There are few corners I can think of in Manhattan that capture “Lower East Side cool” like Stanton and Ludlow streets. Fitting then, that one of the trendiest salons of London’s East-End should choose to open its first US location on that very hipster-friendly spot.
In just a few years’ time, Pimps & Pinups became for London what Shampoo B or Glenn Jason has become for New York. (Don’t worry; we’ve got features on them in the works too.) If you aren’t hip to those references, basically the London salon became the go-to place for the haircut that you saw on that cool rock star whose name you can’t remember but whose video was practically on repeat on MTV2. What’s that you say? You don’t WANT a funky-chic hairstyle? It won’t work with your Wall St. business suit? Well times are a’ changin’ people, that suit may now be retired. If you need to brighten your spirits with a little pep in your style (it can be temporary, you know) then your hair is a good place to start. You know you’d be lying (to yourself and to us) if you said you’ve never at least fantasized about sporting something a little risqué.
I must admit; I do more than fantasize about such hairstyles. I actually have to stop myself from experimenting with my hair. But when I heard that Pimps & Pinups had opened in the states – and hailed from my other favorite city in the world – I decided my “natural” phase was over. It was time to return to what I love best: funky. I soon found out that Pimps & Pinups was a place where I could do this and not feel pressure to ascribe to an over-the-top modish style. While it is smack-dab in the middle of hipster heaven, no employee at the salon – regardless of full-body tattoos and ultra-rocker hair styles – makes you feel any less cool for having a somewhat “normal” do.
John Hoad, the manager at the New York location, set me up on an appointment with Michelle, who would surely bring me back to the chunkier head of highlights I was looking for, while keeping in mind that my day job is a far cry from running a tattoo parlor (i.e. I had to be at least a little restrained in my new style.) Michelle sat me down and after talking to me for a few minutes said, “Looking at your hair now, I would think you’re someone who likes very thin highlights,” which is exactly what I do NOT like, but seem to have conned myself to wear for months now. We decided on a mixture of dark undertones with some thick, very cool, blond streaks, especially toward the front of my head.
John Hoad. We’re always fond of a Brit-bloke
While a myriad of Redken colors sat on my head in a mass heap of foils, John sat in the chair next to me and told me the story of how the New York Pimps & Pinups came to be. It turns out that John is chummy with Simon and James Charrison, the Australian owners of the London salon (emphasis on the ‘sa’lon, for proper British inflection like John’s). One night while the three were out at the pub, talking about who would manage the US location, John piped up and volunteered. He moved to NYC a month or so before the late fall opening last year and has seen the salon start to gain a good rep like its London-counterpart. Mostly this is because of the laid back and welcoming atmosphere he and the employees promote. Sometimes it’s too laid back: a couple of blokes wandered in one night and John offered them a beer like he does all of Pimps & Pinups’ guests – thinking they were clients or friends of someone in a chair – and of course they accepted. After a while, he and the rest of the staff realized that these fellows had no plans for a haircut nor were they waiting for someone who was getting one.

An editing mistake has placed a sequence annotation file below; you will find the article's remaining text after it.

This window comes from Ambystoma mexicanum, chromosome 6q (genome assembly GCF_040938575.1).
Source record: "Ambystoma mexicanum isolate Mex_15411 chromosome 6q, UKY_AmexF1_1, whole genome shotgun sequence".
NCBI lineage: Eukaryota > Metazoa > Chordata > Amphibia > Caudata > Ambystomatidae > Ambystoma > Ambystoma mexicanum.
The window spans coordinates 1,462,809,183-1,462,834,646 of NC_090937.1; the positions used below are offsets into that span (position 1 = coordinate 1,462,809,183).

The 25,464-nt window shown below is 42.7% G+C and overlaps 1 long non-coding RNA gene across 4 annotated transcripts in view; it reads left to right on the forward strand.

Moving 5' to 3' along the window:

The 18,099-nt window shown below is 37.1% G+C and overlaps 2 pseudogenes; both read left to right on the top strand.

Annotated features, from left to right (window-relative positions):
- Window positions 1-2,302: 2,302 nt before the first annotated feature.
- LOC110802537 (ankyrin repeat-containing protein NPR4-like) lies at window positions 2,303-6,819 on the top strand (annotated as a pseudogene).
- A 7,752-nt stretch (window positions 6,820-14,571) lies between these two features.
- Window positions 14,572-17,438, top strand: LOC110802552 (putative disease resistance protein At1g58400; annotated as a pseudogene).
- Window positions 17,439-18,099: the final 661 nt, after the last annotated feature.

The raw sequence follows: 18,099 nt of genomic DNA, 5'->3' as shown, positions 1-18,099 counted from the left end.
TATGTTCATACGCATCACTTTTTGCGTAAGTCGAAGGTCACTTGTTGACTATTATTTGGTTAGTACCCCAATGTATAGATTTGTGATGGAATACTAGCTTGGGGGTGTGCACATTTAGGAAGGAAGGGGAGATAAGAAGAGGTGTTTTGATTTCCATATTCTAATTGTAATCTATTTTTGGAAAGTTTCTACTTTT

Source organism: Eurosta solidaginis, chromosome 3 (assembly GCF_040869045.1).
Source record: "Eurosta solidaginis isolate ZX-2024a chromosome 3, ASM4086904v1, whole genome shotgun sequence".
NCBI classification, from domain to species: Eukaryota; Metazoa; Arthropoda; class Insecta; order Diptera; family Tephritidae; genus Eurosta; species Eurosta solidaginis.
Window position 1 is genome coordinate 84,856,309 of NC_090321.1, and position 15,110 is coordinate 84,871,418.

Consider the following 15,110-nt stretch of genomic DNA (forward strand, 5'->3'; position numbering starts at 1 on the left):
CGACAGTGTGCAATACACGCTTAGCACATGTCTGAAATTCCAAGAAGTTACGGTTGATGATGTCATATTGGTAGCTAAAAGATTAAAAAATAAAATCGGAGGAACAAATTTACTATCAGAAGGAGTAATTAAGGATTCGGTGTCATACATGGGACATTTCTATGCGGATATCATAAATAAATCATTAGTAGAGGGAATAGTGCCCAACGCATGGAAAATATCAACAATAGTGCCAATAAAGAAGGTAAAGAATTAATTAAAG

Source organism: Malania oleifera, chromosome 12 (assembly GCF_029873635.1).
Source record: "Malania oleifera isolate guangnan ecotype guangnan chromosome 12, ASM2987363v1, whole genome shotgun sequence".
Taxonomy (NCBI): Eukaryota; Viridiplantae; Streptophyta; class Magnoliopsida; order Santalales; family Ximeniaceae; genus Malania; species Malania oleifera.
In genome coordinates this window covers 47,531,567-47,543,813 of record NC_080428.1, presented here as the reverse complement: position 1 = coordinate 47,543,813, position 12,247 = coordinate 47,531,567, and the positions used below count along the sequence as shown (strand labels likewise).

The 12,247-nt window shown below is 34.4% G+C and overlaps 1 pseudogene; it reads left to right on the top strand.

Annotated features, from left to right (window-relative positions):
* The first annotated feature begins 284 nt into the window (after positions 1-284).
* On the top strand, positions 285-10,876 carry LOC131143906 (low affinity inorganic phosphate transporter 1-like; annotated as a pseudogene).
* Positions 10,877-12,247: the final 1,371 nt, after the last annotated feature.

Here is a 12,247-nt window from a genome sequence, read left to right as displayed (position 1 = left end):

But John didn’t mind – this is what the salon is all about. Getting a haircut is something you should look forward to, not dread, he said. Both he and Michelle ensured that not only was I getting a quality (and super-chic) new color, but that I was comfortable while I was getting it. I’m now back to my hair comfort zone, which – ironically – is one a bit more daring.
As for the name of the salon, John says there isn’t much of a magic formula there. It just sort of “happened,” and ended up generating a good response. “People walk by and they aren’t sure what we are, but that’s part of the appeal,” he said. The neon green sign, jet black interiors and ’50s style mirrors and lights prove his point – no one could walk by this place without at least peaking inside to see what it’s all about.